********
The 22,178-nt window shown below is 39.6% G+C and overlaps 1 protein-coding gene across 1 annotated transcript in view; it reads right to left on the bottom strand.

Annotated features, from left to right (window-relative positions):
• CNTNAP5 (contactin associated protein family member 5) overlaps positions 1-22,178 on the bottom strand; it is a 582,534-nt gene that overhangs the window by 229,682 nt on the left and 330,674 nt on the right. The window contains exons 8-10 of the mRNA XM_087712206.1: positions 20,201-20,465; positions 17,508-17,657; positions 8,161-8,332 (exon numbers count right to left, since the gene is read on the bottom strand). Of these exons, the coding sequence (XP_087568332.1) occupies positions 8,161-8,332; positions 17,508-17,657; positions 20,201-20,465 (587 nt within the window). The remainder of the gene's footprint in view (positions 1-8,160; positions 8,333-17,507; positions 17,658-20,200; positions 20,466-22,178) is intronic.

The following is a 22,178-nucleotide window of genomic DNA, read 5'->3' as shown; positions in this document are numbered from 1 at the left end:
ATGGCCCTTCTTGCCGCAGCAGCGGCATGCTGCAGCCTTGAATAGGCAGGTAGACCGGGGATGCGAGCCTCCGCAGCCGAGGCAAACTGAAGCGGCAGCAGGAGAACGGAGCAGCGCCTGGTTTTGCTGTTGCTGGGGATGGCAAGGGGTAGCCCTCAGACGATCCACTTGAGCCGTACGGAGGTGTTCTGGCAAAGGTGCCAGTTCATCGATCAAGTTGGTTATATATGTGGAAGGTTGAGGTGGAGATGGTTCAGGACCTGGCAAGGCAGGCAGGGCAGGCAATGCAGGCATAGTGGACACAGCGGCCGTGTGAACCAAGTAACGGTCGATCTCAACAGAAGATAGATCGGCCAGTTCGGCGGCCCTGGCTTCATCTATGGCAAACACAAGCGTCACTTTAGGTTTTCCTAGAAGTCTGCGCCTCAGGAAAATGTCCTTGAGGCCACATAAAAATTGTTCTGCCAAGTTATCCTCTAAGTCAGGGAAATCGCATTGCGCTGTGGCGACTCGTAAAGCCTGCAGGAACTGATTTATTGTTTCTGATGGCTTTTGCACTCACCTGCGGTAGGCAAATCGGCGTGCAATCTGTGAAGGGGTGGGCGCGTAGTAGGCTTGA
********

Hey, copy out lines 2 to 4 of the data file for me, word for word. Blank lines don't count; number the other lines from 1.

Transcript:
Annotated features, from left to right (window-relative positions):
• CNTNAP5 (contactin associated protein family member 5) overlaps positions 1-22,178 on the bottom strand; it is a 582,534-nt gene that overhangs the window by 229,682 nt on the left and 330,674 nt on the right. The window contains exons 8-10 of the mRNA XM_087712206.1: positions 20,201-20,465; positions 17,508-17,657; positions 8,161-8,332 (exon numbers count right to left, since the gene is read on the bottom strand). Of these exons, the coding sequence (XP_087568332.1) occupies positions 8,161-8,332; positions 17,508-17,657; positions 20,201-20,465 (587 nt within the window). The remainder of the gene's footprint in view (positions 1-8,160; positions 8,333-17,507; positions 17,658-20,200; positions 20,466-22,178) is intronic.

The following is a 22,178-nucleotide window of genomic DNA, read 5'->3' as shown; positions in this document are numbered from 1 at the left end: